Description

Obesity and related health disparities represent some of the most significant public health challenges facing society. In particular, obese Latino adolescents are disproportionately impacted by insulin resistance and type 2 diabetes. Prediabetes is an intermediate stage in the pathogenesis of type 2 diabetes and represents a critical opportunity for intervention. The Diabetes Prevention Program established that lifestyle
intervention can prevent or delay type 2 diabetes in adults with prediabetes. To date, no diabetes prevention studies have been conducted in obese Latino youth with prediabetes, a highly vulnerable and underserved group. Therefore, we propose a randomized-controlled trial to test the short-term (6-month) and long-term (12-
month) efficacy of a culturally-grounded, lifestyle intervention, as compared to usual care, for improving glucose tolerance and reducing diabetes risk in 120 obese Latino adolescents with prediabetes. We will further test intervention effects on quality of life, explore the potential mediating effects of changes in total, regional, and organ fat on improving glucose tolerance and increasing insulin sensitivity, and estimate the initial
incremental cost-effectiveness of the intervention as compared with usual care for improving glucose tolerance. The overall approach is framed within a multilevel Ecodevelopmental model that leverages community, family, peer, and individual factors during the critical transition period of adolescence when changes in health behaviors and health outcomes are linked to future health trajectories. The intervention is guided by Social Cognitive Theory and employs key behavioral modification strategies to enhance self-efficacy and foster social support for making and sustaining healthy behavior changes. The proposal builds upon extant collaborations of a transdisciplinary team of investigators working in concert with local community agencies to address critical gaps in how diabetes prevention interventions for obese Latino youth are developed, implemented and evaluated. This innovative approach is an essential step in the development of scalable, cost-effective, solution-oriented programs to prevent type 2 diabetes in this and other populations of high-risk
youth.

Description

Obesity and related health disparities represent some of the most significant public health challenges facing society. In particular, obese Latino adolescents are disproportionately impacted by insulin resistance and type 2 diabetes. Prediabetes is an intermediate stage in the pathogenesis of type 2 diabetes and represents a critical opportunity for intervention. The Diabetes Prevention Program established that lifestyle intervention can prevent or delay type 2 diabetes in adults with prediabetes. To date, no diabetes prevention studies have been conducted in obese Latino youth with prediabetes, a highly vulnerable and underserved group. Therefore, we propose a randomized-controlled trial to test the short-term (6-month) and long-term (12-month) efficacy of a culturally-grounded, lifestyle intervention, as compared to usual care, for improving glucose tolerance and reducing diabetes risk in 120 obese Latino adolescents with prediabetes. We will further test intervention effects on quality of life, explore the potential mediating effects of changes in total, regional, and organ fat on improving glucose tolerance and increasing insulin sensitivity, and estimate the initial incremental cost-effectiveness of the intervention as compared with usual care for improving glucose tolerance. The overall approach is framed within a multilevel Ecodevelopmental model that leverages community, family, peer, and individual factors during the critical transition period of adolescence when changes in health behaviors and health outcomes are linked to future health trajectories. The intervention is guided by Social Cognitive Theory and employs key behavioral modification strategies to enhance self-efficacy and foster social support for making and sustaining healthy behavior changes. The proposal builds upon extant collaborations of a transdisciplinary team of investigators working in concert with local community agencies to address critical gaps in how diabetes prevention interventions for obese Latino youth are developed, implemented and evaluated. This innovative approach is an essential step in the development of scalable, cost-effective, solution-oriented programs to prevent type 2 diabetes in this and other populations of high-risk youth.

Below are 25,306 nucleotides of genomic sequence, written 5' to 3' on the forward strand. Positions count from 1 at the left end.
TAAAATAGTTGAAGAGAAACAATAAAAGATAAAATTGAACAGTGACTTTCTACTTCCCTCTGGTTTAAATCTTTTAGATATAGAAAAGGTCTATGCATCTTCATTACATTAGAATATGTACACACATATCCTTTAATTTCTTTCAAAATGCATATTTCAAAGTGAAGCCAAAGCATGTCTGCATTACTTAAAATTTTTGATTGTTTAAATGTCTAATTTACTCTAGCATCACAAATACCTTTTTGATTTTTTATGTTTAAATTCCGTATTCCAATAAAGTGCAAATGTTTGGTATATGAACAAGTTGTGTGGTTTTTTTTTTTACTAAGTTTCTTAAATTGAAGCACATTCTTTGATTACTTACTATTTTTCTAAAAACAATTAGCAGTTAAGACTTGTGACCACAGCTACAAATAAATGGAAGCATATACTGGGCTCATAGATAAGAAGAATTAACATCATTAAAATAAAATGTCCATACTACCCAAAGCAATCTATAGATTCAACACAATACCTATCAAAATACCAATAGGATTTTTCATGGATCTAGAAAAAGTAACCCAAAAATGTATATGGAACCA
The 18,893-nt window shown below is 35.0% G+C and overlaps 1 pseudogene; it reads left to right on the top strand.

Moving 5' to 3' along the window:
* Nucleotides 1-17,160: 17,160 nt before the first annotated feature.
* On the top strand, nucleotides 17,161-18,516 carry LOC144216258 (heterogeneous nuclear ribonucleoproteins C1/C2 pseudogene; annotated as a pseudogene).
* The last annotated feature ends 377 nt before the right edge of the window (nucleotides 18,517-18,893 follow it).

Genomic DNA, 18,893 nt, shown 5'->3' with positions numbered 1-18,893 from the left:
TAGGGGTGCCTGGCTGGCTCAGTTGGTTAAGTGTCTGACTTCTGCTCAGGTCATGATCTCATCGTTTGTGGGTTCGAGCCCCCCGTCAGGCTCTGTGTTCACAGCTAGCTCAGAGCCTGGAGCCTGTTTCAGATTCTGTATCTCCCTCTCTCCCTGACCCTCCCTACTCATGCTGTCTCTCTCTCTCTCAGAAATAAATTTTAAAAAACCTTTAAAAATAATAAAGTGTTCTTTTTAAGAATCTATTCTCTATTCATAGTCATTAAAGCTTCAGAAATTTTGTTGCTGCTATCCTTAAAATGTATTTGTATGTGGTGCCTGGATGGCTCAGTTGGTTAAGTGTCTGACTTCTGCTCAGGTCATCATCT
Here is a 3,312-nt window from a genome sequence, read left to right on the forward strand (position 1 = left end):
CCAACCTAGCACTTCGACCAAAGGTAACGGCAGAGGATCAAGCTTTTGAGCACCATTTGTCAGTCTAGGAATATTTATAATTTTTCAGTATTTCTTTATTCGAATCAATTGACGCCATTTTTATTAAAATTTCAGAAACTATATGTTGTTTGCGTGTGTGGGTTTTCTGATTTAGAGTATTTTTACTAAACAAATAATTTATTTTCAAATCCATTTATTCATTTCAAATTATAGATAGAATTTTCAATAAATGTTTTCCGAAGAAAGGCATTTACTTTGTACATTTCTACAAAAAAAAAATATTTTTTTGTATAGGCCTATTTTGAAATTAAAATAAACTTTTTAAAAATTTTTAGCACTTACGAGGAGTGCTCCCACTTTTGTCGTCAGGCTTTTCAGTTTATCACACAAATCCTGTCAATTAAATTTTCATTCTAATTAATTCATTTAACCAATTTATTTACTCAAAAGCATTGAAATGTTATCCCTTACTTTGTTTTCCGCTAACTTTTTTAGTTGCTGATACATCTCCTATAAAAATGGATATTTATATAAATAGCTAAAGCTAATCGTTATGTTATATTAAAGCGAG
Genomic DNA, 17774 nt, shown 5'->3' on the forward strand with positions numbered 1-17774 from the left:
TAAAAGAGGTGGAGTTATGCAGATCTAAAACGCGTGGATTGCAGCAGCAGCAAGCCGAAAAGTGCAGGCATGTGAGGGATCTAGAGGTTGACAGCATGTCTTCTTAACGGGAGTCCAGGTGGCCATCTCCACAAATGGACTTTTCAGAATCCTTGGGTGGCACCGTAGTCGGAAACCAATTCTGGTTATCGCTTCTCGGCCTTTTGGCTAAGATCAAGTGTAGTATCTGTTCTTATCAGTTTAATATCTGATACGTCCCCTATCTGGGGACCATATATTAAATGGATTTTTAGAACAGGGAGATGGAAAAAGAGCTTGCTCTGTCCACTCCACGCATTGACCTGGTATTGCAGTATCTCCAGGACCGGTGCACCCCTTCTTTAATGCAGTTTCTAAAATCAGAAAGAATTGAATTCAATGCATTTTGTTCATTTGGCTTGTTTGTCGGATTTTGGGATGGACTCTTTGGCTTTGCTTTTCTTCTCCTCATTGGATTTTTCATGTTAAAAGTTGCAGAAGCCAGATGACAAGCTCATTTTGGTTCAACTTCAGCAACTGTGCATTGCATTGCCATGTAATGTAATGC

StatusActive
Effective start/end date12/23/1511/30/19

Funding

  • HHS: National Institutes of Health (NIH): $3,061,230.00

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Hispanic Americans
Prediabetic State
Type 2 Diabetes Mellitus
Glucose
Insulin Resistance
Health
Life Style
Health Behavior
Self Efficacy
Social Support
Cost-Benefit Analysis
Randomized Controlled Trials
Public Health
Obesity
Fats
Quality of Life
Research Personnel
Costs and Cost Analysis
Population